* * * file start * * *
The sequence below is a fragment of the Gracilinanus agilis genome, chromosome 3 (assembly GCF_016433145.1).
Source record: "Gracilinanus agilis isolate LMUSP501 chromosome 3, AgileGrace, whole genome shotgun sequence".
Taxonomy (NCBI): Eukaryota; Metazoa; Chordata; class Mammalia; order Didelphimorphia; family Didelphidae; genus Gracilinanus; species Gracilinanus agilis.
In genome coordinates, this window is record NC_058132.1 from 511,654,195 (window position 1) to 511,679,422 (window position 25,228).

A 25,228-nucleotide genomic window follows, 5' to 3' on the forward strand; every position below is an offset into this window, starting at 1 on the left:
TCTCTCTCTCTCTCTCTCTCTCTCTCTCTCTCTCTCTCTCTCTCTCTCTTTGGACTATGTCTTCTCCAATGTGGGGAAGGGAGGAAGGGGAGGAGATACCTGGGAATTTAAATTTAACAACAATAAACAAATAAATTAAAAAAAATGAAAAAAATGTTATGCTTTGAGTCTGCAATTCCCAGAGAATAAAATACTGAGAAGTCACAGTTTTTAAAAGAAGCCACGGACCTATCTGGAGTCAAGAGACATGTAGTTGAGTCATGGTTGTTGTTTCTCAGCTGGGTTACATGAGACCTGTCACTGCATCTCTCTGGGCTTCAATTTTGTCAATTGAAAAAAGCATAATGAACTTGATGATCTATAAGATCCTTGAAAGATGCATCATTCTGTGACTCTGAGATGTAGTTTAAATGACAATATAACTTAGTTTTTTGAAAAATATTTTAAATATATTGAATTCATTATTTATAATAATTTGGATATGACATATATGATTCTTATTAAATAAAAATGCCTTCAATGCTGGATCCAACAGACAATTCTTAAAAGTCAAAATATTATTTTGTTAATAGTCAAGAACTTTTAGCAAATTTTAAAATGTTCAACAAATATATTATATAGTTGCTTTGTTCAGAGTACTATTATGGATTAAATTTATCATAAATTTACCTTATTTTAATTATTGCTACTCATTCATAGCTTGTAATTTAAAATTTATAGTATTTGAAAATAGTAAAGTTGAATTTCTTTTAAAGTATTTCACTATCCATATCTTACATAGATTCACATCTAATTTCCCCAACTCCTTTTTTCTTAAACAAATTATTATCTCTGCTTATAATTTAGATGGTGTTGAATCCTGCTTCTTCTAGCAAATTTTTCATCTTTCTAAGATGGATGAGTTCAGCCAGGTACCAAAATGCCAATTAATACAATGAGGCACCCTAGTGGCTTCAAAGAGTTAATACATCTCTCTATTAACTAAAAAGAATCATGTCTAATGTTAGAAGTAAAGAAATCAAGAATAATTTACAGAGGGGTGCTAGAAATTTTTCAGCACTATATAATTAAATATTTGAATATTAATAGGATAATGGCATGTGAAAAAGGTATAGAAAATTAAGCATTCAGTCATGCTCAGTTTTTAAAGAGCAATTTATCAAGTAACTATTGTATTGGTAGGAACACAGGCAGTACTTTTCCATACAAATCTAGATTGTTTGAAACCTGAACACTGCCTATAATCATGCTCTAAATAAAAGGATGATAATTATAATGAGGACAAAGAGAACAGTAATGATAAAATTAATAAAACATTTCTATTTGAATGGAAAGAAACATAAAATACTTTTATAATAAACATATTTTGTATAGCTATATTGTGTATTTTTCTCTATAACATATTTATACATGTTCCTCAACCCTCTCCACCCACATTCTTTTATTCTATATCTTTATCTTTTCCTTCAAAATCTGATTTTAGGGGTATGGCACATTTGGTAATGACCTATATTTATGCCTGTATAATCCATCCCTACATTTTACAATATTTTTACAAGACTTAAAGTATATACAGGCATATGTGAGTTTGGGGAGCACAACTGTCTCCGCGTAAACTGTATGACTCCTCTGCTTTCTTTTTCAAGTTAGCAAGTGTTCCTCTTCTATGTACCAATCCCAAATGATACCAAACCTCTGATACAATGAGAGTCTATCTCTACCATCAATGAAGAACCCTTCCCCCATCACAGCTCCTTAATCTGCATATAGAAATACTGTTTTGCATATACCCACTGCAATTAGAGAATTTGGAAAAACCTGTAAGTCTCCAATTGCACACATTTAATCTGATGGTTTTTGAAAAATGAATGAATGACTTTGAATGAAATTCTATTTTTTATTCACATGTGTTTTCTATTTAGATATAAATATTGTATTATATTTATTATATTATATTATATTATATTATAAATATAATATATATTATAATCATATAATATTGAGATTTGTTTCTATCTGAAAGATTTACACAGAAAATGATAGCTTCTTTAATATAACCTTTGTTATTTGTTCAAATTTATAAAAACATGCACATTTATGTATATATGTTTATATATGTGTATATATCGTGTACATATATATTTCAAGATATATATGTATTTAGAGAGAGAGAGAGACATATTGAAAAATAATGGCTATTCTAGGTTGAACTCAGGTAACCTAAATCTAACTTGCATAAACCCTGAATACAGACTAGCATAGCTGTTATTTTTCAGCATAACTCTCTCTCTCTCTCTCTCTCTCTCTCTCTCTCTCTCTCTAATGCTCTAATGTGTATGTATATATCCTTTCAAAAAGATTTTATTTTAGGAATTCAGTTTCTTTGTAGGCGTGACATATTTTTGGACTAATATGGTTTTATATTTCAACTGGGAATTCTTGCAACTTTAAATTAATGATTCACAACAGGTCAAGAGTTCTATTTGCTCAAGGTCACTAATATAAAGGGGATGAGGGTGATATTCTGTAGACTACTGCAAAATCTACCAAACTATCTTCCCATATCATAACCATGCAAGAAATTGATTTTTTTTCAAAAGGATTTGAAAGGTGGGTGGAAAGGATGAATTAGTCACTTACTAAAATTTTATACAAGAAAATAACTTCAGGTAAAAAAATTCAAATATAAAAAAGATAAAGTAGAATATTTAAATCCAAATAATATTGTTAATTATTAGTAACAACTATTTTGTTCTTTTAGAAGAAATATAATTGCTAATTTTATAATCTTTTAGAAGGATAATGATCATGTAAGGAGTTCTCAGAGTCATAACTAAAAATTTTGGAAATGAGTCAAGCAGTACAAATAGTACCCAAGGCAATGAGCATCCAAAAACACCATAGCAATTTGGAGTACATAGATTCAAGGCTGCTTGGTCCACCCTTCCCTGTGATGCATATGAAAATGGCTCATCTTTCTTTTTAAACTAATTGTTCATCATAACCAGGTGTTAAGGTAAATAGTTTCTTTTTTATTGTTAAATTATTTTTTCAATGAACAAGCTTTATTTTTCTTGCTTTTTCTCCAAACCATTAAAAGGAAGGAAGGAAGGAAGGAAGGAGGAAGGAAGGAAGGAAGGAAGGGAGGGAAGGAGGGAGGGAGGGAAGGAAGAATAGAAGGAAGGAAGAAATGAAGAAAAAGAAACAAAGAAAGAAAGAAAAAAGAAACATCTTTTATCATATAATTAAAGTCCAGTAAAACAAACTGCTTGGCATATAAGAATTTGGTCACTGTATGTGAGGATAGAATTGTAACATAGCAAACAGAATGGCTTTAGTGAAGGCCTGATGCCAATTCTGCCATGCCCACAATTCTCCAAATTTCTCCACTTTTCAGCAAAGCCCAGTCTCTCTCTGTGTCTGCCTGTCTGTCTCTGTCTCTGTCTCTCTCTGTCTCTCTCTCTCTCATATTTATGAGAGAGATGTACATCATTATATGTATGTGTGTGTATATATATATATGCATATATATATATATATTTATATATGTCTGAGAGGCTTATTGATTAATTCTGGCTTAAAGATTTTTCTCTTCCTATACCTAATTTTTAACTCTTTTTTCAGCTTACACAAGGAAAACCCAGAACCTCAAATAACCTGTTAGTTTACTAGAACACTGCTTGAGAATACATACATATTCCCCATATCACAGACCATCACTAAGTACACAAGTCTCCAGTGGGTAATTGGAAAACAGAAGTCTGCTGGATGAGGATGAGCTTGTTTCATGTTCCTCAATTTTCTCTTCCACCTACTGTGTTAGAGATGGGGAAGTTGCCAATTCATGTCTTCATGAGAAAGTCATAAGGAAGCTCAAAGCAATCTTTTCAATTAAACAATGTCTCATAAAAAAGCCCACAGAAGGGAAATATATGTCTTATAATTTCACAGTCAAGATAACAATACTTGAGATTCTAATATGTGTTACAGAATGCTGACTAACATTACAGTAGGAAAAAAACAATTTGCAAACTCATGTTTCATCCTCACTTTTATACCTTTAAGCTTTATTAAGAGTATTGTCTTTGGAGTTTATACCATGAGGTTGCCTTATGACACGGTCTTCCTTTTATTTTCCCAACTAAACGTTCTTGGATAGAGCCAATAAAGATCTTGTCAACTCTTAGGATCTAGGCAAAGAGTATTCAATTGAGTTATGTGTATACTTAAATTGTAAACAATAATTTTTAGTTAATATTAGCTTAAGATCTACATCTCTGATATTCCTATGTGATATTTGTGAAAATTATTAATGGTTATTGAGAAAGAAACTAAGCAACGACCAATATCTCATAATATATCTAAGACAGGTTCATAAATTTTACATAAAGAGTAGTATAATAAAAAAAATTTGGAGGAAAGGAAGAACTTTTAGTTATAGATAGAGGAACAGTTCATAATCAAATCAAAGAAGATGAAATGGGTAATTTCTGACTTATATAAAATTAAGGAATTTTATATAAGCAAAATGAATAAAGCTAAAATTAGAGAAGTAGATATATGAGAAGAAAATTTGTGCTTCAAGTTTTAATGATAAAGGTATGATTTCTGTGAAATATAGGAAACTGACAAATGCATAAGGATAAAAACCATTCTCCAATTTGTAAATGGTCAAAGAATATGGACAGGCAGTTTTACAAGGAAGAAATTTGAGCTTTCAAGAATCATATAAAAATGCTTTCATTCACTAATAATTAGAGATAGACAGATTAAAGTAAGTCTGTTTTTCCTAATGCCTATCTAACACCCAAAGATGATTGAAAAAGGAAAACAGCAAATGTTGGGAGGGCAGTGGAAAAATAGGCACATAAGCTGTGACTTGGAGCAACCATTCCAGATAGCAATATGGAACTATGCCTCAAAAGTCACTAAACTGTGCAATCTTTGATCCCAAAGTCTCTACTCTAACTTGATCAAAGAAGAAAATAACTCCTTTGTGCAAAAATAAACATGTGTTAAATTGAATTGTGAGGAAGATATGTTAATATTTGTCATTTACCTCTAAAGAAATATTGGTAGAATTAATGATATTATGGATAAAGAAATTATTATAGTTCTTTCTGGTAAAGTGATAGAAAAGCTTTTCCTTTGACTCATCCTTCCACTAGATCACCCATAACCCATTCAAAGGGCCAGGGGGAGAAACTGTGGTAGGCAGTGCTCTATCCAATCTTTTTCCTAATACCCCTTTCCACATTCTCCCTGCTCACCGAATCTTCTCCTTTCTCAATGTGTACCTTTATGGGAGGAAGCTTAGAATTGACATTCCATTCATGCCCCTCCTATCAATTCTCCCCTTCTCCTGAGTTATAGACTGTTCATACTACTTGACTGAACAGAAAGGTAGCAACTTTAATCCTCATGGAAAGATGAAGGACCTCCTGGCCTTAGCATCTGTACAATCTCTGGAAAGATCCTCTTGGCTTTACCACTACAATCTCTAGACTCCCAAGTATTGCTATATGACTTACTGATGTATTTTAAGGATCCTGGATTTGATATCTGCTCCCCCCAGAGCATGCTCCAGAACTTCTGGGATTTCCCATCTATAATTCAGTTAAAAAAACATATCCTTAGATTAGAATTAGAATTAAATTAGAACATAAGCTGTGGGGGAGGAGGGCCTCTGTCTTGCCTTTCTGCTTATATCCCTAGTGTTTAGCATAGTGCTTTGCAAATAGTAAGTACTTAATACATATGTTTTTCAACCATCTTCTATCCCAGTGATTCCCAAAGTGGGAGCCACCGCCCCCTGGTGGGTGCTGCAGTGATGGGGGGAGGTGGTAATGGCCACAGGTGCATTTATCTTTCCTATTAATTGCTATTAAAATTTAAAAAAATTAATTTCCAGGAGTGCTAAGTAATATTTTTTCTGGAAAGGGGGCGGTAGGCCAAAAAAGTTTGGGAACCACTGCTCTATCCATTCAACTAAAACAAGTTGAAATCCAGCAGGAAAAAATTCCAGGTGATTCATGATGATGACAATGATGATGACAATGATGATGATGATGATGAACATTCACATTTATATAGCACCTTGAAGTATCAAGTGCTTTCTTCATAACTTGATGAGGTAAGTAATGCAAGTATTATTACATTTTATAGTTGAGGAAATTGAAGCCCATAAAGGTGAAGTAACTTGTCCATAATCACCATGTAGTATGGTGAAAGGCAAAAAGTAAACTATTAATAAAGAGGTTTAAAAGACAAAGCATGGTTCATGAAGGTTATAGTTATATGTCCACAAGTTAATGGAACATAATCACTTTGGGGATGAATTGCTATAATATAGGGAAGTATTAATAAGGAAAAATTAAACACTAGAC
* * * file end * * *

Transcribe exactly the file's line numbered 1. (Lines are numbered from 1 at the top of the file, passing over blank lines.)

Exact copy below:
The sequence below is a fragment of the Gracilinanus agilis genome, chromosome 3 (assembly GCF_016433145.1).